Nothing flat about latest coffee drink

Gale Hammond

Recently I began my Facebook status with the cryptic, “Oh-oh” and a cell phone photo of a cup of specialty coffee. For once in my life, I was rendered speechless.
The cause for my condition? Something I’d heard on the news about a new coffee drink launching at Seattle’s famous coffee company called a “Flat White.”
I know. The name sounds like boring old non-color ceiling primer. The only logical reason for the non-food-sounding name? Consumer protection.
Because, I ask you, how yum-a-licious does “Flat White” sound for a pricey la-di-da coffee drink? Somebody recognized this drink indeed spelled trouble and decided to give it a less-than-thrilling label. To, you know, protect the innocent.
Determining that any coffee worthy of mention on a national news program deserved to be taste-tested as soon as practically possible, which is to say the second my feet hit the floor that morning. I proceeded to the nearest drive-through sans make-up and wearing fuzzy slippers because, let’s face it, who can primp at a time like this?
Now “my” Morgan Hill Starbucks is staffed by friendly, upbeat folks including Gloria. Gloria is awesome—she knows many of her customers by name and, in my case, recognizes me over the speaker, which tells me I’m possibly frequenting the place a little too often.
(Let me interject that South Valley has several fine, independent and chain coffee houses, all of them sporting great drinks along with friendly staffs. But when a new coffee drink hits the market, I’m on it.)
After my first swallow of the Flat White, I knew it was addicting. It was smooth, creamy and wonderful. Rainbows and unicorns swirled outside my car. This coffee was SO GOOD.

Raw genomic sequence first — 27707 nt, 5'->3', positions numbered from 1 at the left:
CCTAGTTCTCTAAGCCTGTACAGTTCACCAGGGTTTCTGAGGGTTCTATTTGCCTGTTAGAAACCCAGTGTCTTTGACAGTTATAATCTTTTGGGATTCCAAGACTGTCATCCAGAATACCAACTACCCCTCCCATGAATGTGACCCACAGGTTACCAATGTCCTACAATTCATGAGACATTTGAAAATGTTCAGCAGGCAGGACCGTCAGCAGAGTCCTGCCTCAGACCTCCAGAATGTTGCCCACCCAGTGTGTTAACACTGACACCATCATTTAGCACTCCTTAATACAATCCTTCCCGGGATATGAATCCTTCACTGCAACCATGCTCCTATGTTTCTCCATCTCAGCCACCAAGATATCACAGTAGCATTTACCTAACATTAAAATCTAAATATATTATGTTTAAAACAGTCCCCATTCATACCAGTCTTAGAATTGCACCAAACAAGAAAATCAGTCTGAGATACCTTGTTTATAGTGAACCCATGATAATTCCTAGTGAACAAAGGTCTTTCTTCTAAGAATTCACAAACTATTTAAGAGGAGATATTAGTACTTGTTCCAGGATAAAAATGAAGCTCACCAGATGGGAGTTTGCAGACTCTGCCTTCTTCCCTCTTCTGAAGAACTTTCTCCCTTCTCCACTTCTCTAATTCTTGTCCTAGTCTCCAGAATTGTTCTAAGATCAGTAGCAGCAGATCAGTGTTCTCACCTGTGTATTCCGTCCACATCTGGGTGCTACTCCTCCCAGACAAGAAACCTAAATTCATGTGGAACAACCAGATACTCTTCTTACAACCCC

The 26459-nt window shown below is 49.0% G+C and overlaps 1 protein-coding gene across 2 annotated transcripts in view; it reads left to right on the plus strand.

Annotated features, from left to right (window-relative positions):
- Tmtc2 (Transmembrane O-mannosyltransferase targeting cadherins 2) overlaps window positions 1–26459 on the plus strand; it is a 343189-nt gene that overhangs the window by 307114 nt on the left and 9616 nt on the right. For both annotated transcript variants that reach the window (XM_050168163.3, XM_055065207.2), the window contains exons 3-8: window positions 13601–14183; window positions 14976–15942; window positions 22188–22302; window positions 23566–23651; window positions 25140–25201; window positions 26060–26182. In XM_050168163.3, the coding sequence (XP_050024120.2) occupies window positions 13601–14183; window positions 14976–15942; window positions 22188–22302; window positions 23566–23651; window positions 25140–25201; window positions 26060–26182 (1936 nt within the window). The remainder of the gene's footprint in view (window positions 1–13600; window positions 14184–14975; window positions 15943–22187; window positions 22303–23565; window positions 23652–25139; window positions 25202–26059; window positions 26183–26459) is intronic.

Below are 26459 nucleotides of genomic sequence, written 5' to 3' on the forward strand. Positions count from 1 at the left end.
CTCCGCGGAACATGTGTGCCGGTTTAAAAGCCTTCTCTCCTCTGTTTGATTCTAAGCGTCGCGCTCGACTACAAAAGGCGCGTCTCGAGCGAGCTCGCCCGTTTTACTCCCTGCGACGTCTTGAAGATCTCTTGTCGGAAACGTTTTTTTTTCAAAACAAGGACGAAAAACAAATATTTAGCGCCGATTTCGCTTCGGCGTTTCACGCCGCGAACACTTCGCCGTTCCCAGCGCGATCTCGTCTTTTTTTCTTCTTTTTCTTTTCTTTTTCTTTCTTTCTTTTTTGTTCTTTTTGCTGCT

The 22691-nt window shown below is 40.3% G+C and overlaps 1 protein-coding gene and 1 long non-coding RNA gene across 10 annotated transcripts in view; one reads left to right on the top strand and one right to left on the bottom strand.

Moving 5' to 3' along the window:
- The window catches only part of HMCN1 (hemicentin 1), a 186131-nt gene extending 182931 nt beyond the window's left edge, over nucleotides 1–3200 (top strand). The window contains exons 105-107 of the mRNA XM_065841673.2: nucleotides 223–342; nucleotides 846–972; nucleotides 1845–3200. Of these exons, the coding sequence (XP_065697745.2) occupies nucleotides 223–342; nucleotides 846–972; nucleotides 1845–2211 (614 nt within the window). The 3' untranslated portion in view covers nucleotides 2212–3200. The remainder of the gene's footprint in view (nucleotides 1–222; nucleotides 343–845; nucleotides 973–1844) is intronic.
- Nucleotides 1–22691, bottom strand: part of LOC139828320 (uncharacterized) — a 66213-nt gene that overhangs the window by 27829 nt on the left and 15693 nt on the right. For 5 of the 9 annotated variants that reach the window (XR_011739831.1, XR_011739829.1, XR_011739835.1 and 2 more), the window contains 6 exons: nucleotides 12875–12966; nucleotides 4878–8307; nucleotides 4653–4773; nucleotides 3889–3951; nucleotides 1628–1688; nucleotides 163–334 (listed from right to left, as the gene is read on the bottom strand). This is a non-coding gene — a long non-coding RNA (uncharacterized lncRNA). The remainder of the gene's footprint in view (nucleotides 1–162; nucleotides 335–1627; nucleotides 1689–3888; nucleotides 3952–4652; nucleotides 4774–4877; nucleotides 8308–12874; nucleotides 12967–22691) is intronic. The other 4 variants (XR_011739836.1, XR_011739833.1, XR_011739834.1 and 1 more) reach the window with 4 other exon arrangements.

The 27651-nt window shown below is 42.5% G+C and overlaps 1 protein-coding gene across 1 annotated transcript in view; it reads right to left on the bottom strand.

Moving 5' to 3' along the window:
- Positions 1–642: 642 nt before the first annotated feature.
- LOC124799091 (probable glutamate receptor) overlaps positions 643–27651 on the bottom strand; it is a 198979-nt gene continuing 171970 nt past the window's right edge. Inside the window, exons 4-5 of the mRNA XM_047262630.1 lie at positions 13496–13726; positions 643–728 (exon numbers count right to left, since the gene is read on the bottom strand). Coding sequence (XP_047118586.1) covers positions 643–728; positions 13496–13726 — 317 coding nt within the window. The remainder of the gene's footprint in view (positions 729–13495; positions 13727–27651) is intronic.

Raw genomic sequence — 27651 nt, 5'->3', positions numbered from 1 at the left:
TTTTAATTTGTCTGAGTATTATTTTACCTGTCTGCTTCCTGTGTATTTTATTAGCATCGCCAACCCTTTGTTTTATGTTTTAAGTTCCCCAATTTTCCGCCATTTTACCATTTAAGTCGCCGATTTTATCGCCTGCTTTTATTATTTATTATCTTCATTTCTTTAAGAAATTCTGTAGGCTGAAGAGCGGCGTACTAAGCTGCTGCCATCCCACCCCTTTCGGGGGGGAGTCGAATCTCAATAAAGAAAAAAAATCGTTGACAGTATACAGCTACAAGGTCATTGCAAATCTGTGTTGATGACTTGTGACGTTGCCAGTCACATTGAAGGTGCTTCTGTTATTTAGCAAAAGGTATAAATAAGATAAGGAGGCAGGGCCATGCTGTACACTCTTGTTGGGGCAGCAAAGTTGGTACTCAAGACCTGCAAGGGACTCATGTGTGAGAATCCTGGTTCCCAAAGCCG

Thus my compulsion to grab a quick photo on my cell phone and send a blast to Facebook friends near and far that here was Nirvana.
Within nanoseconds, a comment popped up from—who else?—my younger daughter who works from home and stays aboard her techno-gizmos pretty much 24/7.
“Do you deliver?” she wrote.
Apparently, I do.
Since I was less than fully presentable, running inside the store was out of the question. But I’ll admit re-entering the drive-through caused me heart palpitations—or perhaps it was just the buzz from the Flat White.
And, you guessed it, Gloria was at the window.
“Back already?” she laughed.
I explained my daughter now needed to give this new drink a test drive.
Explaining the drink that evening to my unconvinced spouse, I couldn’t find enough superlatives in my vocabulary to describe my new cup of love.
“Can you make it at home?” he asked, cutting to the chase.
Thus began my search into the origins of the Flat White.
Starbucks, in its online description, tells us the Flat White is a “product of simplicity, crafted into artistry.” This tells me that here is no sidewalk chalk drawing—this, coffee lovers, is The Louvre. By the time I’d reached “velvety microfoam” and “silky texture,” I was practically licking my computer’s monitor.
I read about “ristretto” shots and double-boiler espresso makers until my head was spinning. It was apparent the nuances of the Flat White weren’t going to be found inside my home espresso machine, which does, I admit, make pretty decent lattes.
“Well, for about $1,200 I could probably scrape by with this new type of machine,” I suggested hopefully after doing my Flat White homework.
The look he shot back pretty much said it all. Yes, the Flat White will have to remain one of those special—really special—occasion indulgences. I think I can live with that.

Leave your comments